‘In Memory of Christopher Hitchens’ by Chris Edgoose


What instruments we have…





On the sixteenth of December it was wet

Yet settled, and soaked the pavement

Like a strip of sheet held across my face,

While the day’s iron strapped me down –

Not to suffocate in the news of his death


But drown.

Down I sank and sat beneath the tree

Of his collected words. The wind had stopped,

Albeit temporarily. Though some birds

Twittered with high-pitched bile or syrupy respect,

There was unsung relief also in those branches


I suspect.

Irrespective, the landscape here was sweet

And nervous-fresh; more Alpine was the view

Than Ocean Bed, but lacking in the warmth

Of human flesh, the stink of cigarettes

And whisky; pleasures one partakes of


Then forgets.

Let’s call Death the final loss of Memory

In fact, and Memory the one real weapon

That we have: that’s the bloody tragedy –

Always – a great repository has gone.

Our arsenal is reduced. But the dialectic


Goes on.

Frozen statues terrorise the market square.

Wind will blow the passions who knows where.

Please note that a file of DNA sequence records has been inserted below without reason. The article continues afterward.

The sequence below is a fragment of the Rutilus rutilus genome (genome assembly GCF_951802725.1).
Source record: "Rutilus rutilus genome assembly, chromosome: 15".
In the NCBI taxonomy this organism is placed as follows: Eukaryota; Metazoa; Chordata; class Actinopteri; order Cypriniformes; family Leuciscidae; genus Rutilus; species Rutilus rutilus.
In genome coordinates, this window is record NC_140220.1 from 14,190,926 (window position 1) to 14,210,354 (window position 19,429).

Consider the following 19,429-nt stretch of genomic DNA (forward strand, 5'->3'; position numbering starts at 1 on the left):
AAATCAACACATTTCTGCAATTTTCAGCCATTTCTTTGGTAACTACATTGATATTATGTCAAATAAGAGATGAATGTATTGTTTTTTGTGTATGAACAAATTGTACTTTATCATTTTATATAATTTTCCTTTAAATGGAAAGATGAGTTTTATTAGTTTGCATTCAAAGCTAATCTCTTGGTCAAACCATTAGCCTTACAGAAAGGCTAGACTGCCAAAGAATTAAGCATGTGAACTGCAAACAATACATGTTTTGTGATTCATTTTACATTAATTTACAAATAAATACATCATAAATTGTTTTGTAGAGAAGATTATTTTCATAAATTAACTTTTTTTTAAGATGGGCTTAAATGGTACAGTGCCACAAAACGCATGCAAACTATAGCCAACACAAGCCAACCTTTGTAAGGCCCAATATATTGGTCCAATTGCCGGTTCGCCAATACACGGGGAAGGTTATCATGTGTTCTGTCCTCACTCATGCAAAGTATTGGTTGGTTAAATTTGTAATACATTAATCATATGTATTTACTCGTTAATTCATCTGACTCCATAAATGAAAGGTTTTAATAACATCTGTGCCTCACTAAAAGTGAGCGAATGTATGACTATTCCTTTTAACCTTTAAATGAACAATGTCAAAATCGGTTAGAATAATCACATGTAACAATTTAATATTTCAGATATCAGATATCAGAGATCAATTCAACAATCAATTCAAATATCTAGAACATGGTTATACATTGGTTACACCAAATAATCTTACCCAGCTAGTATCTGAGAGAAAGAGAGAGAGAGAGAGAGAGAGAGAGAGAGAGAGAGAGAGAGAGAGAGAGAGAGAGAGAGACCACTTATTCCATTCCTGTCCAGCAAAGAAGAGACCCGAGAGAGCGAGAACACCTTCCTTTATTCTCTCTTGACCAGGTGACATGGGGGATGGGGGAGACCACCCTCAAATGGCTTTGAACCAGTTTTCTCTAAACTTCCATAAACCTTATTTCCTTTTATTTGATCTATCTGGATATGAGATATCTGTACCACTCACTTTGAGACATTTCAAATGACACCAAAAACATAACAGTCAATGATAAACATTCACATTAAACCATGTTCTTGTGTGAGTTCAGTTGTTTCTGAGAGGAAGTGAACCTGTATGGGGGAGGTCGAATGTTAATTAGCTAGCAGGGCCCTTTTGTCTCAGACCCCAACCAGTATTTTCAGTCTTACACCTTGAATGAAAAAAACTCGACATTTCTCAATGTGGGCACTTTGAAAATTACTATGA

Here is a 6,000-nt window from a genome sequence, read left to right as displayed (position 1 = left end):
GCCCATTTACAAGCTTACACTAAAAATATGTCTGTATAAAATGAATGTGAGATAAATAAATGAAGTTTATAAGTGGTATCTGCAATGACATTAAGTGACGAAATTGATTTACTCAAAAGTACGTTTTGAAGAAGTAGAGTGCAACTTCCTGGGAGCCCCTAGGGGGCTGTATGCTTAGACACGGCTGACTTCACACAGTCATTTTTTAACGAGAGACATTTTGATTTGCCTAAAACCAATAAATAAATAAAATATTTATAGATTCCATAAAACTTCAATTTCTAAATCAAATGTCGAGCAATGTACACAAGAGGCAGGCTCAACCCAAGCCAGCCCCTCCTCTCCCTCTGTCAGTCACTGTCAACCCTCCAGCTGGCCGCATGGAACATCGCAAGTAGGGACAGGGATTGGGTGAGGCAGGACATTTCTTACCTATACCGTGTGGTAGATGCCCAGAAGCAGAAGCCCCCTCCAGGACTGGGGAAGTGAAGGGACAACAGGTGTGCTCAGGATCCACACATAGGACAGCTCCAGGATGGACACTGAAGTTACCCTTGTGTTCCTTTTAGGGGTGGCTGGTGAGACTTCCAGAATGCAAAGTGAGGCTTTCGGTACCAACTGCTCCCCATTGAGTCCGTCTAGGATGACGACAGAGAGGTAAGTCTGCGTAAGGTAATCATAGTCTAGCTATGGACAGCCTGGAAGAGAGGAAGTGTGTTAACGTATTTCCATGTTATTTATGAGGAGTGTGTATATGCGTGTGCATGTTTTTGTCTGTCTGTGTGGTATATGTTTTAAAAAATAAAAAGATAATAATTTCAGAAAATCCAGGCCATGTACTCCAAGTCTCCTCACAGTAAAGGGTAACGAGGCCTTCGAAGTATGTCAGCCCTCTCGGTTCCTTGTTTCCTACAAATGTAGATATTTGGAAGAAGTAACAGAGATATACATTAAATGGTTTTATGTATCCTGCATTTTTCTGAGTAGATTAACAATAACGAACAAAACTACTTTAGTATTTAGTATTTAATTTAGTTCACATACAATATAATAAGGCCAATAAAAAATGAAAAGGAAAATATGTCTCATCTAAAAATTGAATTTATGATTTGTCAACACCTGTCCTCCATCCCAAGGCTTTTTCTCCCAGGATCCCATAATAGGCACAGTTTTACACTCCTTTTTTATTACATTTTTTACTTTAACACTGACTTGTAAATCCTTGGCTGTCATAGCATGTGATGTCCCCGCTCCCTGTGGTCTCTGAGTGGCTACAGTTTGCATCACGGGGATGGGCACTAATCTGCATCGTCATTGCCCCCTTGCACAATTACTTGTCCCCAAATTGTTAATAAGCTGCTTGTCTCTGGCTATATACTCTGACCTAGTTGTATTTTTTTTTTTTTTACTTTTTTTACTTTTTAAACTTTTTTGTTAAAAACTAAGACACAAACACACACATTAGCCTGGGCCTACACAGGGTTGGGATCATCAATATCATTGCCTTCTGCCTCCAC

Not quite so proud though, Death: the heat of our

Humanity is where wild words well-flung go,

Awaiting generations. Not afterlife perhaps,


But afterglow.





The light and dark of arrow shower rain;

Kissenger, Wolfowitz, Mujahedin.


Bosnia, the Falklands War;

The keyboard, the cocktail bar.


Mythos, Man the storyteller;

PG Wodehouse, the Ayatollah


Earth, receive him; World, your loss –

You were not consistent, he was.





We are keepers of our own museums: you must judge us on our filing.

The old warrior rides into town on a bloated mule, spitting and swearing.

An All-American family around a coffee pot await the man who killed their son.

No interval exists between the thought and its pixelled, 3am translation.

The sycophants will fall in line, their minds are small – they must agree with someone.

Janus debates his older face, locked in mutual disgust and open warring.

The temple gallery is ever-open. Cerberus is almost mad with barking and caring.



Image credit: vuhlser

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